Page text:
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being done better. I do not want just to focus on academic performanceeducation is far more than academic performance. We must focus on making every school a good school, open to all children in a community. Many people have spoken about the importance of community.
We all know what makes a good school; that was referred to by my noble friend Lady Morgan of Huyton. It is about strong leadership, a vision for the school, clear goals, good and dedicated teachers supported by good management, a programme of personal, social and health education as well as a range of formal subjects, and the encouragement of aspiration, motivation and self-discipline, with parental involvement and support where possible. External support from an LEA or from expert advice is also valuable. The Audit Office report on improving poorly performing schools, mentioned by several noble Lords, recognises much of this. The report attracted headlines described by the noble Baroness, Lady Sharp, such as,
Behind the headlines, the report also states that the number of poorly performing schools is reducing, GCSE and equivalent performance in England has improved, and more primary schools are achieving basic numeracy and literacy skills.
I suspect that many pupils fail in schools because they are being failed long before they get to school. Schools have a difficult job in trying to make up for that deficit. Some of the pupils who enter the primary school where I am a governor do not know what a book is, let alone how to turn a page. Some are aggressive toward staff and other children, and have poor social skills. My school is a difficult one, with high levels of poverty and deprivation, and 60 different languages, set in a housing estate in Wandsworth. Yet, the school has those good qualities I described earlier, with a focus on social development. Many children are helped to achieve their potential. Whether this continues into their secondary school, I do not know. We certainly have to look at what happens in the crucial transfer from primary to secondary school.
My school is a strong part of the community. Assistants come from within the community, as do many of the teachers. The school has never been vandalised, despite its setting. Every community should have a good school, and every school should involve the community. It is known from research that being part of a community decreases the likelihood in young people of risk-taking and anti-social behaviour.
I want to say a word on the controversial White Paper for schools: some of it is good, and some of it I have serious concerns about. The White Paper is for the future, whatever that means, and I am talking about now. Let me share with your Lordships some of the things that teachers and head teachers have told me. Of course they have criticisms, but they largely feel that education in schools has improved over the past 10 years. They speak of steady improvement in the professionalism and accountability of the education service. They speak of the consolidation of the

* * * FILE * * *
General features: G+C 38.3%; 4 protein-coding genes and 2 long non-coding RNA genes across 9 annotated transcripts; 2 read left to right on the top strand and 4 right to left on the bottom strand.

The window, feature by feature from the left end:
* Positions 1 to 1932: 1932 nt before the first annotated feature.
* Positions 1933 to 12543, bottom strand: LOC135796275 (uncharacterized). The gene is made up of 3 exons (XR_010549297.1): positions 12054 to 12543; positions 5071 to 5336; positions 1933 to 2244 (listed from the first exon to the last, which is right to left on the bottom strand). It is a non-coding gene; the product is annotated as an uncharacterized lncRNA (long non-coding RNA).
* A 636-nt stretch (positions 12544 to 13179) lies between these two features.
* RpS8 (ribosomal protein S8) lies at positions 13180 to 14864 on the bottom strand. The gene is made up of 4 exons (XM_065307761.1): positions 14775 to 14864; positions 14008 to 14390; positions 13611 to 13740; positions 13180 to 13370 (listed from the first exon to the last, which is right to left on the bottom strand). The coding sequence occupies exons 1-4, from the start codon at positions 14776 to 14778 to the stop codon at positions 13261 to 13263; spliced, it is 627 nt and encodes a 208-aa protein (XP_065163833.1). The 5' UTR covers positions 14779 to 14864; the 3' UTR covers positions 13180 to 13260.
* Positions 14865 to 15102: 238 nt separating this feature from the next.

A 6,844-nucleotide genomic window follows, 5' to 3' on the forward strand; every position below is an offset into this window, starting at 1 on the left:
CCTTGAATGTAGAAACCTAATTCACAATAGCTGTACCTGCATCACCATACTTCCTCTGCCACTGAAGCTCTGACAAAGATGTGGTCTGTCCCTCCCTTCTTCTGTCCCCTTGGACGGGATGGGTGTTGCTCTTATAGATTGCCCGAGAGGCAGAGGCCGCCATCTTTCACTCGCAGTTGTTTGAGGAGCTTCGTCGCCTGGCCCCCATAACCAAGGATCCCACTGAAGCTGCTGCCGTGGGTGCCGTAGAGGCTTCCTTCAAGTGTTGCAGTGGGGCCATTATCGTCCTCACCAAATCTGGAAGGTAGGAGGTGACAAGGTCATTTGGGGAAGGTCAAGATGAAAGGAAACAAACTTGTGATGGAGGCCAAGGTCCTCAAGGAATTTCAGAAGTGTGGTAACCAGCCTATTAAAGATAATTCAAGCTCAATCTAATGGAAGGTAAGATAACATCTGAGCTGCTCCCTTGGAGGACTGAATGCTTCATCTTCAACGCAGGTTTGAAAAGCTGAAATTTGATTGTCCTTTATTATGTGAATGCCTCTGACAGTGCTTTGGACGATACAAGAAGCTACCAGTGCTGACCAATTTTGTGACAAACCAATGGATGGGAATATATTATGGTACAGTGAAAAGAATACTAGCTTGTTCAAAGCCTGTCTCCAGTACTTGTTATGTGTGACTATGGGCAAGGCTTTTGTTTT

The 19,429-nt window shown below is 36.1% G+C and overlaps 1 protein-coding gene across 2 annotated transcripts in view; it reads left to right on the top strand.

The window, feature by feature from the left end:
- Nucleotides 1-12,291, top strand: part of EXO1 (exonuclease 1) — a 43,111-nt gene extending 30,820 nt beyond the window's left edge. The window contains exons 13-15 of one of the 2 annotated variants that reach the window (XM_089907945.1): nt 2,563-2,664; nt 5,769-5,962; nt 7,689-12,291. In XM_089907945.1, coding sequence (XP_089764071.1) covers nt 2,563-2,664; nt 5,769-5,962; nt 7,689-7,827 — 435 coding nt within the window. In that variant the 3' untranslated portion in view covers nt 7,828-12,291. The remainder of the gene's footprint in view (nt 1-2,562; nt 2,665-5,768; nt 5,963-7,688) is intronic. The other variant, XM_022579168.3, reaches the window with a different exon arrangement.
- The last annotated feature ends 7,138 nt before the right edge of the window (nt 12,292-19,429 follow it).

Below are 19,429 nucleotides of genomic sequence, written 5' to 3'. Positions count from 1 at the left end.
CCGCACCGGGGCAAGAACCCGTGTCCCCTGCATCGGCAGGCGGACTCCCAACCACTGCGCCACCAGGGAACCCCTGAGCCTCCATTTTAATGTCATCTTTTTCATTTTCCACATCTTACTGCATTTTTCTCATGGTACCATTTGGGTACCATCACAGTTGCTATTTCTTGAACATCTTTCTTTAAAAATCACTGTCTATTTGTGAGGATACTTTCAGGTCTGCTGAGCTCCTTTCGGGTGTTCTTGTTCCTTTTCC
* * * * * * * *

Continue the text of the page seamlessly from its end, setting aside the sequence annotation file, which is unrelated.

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national curriculum, a curriculum of entitlement for all pupils, and a curriculum for the foundation stage of schooling. They speak of the establishment of understood national levels of pupil attainment at the end of each key stage, and the obligation to report on attainment and record pupil progress. They speak of the establishment of SEN legislation and provision beyond mainstream funding. They refer also to the improvement of the careers service with the establishment of Connexions and to the recognition that, with funding, additional support can bring about improved pupil outcomes, for example, through Sure Start, after and before school clubs, holiday activity programmes and out of school activities. They refer also to the provision of an extended curriculum to complement the basic curriculum and to personal, social and health education and citizenship, which I was delighted to hear the right reverend Prelate the Bishop of Oxford discuss, although I wish that citizenship and personal, social and health education were part of the statutory curriculum. They refer to the national healthy school standard award, which in my school has involved the communityparents, grandparents, local industry, the police and so on.
Those people refer to improved pay and conditions for teachers and to the establishment of teaching assistants who can deal with small groups in classrooms. They refer to improvements to initial teacher training and the acceptance by the profession of improvement through inspection, reporting and action planning. They refer to the primary strategy, Excellence and Enjoyment, which improves on the literacy and numeracy strategy by making it more creative. They refer to the use of information technology and to the recognition that continuing professional development and attention to the school leadership role for heads, deputies and senior staff is important. I could go on.
Much good practice has developed. A friend of mine, who was the head teacher of a local community school, instituted an access class for pupils arriving from primary schools who have weak skills in literacy and numeracy. The mornings for that group of pupils were taken up with basic skill learning with primary school teachers in the classroom. They were more than catch-up classes. My friend reported that the impact on achievement and the cutting of potential behaviour problems were enormous. My question for the Minister is: how is good practice such as this shared between schools? Is there a formal procedure? Are there informal procedures? If there are no procedures, could we have some?
Again, I am grateful for this debate. We are all keen to improve performance in schools. How we do that will be discussed in more detail in the coming months, but it is certain that a good experience in school contributes to a motivated and a civilised society.